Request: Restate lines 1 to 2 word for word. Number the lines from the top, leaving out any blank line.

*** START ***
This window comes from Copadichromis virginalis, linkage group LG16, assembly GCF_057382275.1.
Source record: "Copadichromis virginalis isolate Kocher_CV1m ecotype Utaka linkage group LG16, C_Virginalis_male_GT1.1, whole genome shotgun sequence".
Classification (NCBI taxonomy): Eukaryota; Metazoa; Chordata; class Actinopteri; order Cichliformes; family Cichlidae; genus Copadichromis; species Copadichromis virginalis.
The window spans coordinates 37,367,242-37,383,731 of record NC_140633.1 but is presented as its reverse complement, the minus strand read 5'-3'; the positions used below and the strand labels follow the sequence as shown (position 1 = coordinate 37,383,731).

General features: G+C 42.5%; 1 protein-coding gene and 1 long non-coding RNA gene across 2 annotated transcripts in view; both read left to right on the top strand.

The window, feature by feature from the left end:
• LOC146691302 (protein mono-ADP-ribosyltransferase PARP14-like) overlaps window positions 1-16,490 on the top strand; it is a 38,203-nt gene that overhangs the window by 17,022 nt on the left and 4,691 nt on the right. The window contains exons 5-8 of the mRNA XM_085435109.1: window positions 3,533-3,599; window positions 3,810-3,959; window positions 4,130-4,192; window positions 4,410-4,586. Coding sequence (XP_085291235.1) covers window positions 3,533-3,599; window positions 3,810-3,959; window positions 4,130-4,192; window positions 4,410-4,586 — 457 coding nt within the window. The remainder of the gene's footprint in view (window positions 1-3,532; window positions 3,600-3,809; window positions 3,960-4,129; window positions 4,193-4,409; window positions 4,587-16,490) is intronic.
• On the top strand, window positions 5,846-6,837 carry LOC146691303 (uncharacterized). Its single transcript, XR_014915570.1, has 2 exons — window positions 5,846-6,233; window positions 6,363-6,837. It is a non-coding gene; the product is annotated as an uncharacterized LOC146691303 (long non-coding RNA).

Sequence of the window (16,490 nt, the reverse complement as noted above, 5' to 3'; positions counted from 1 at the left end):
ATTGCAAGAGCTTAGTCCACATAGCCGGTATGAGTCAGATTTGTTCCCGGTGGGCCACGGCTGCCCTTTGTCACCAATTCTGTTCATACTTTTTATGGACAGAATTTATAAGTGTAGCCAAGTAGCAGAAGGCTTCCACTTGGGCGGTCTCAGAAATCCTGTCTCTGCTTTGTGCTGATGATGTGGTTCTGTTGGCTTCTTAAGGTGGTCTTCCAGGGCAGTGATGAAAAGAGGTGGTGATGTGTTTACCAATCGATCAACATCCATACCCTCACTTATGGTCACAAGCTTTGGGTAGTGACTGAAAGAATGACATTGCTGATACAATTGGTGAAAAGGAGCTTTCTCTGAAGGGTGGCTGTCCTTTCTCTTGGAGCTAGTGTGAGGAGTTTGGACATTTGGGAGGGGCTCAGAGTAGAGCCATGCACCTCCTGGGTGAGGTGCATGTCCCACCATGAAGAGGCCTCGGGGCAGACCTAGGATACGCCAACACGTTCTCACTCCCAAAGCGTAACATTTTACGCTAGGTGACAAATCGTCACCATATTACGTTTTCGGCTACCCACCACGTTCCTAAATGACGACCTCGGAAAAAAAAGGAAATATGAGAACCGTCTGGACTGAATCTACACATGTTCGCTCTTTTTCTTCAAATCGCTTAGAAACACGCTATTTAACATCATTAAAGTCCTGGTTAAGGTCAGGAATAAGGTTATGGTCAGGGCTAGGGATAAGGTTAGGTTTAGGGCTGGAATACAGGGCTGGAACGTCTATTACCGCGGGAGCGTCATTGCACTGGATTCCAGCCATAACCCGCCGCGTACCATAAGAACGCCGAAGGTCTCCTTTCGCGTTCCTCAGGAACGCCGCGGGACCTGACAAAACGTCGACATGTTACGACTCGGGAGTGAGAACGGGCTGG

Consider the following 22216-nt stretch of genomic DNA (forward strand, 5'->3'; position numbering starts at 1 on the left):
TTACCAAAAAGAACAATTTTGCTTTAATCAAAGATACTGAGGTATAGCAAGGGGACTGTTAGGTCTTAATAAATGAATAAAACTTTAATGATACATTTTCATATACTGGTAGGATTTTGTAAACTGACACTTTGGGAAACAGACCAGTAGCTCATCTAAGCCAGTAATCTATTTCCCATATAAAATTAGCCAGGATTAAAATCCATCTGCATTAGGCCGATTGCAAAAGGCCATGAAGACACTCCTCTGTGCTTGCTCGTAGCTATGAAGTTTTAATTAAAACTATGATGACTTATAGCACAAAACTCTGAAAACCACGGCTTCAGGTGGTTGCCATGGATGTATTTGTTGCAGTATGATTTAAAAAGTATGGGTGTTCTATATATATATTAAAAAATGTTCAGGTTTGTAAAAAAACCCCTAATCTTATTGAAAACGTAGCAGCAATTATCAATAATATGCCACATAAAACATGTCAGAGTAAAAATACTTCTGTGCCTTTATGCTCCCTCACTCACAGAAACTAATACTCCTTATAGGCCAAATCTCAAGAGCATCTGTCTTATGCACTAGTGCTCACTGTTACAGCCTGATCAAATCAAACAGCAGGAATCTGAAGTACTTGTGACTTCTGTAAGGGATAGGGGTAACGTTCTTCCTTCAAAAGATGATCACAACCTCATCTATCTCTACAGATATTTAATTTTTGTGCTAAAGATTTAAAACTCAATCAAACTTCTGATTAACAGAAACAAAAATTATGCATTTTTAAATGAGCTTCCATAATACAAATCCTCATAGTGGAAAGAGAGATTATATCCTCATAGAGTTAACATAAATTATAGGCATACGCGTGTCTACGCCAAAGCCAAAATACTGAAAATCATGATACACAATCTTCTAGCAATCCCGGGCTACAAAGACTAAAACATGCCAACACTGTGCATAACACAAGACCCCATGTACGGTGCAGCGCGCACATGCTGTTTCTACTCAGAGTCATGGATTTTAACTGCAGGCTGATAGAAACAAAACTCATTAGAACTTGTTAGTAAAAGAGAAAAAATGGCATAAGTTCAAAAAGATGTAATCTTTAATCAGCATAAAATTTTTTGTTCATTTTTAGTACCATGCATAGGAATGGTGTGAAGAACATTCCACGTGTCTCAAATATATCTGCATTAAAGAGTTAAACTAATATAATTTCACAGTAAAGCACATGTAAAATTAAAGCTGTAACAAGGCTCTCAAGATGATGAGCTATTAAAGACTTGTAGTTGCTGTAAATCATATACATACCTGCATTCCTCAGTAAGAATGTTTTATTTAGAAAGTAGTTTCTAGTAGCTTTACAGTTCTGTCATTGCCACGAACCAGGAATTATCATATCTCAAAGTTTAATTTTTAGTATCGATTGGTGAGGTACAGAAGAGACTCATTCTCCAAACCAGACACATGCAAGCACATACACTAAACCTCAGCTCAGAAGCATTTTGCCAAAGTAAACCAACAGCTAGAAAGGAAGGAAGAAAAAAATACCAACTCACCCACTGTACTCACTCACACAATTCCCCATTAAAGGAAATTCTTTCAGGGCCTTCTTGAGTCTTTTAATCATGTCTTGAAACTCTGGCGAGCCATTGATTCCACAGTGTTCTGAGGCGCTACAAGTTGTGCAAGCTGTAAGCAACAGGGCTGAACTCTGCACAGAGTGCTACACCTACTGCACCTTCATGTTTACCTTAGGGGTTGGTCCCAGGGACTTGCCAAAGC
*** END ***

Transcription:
This window comes from Copadichromis virginalis, linkage group LG16, assembly GCF_057382275.1.
Source record: "Copadichromis virginalis isolate Kocher_CV1m ecotype Utaka linkage group LG16, C_Virginalis_male_GT1.1, whole genome shotgun sequence".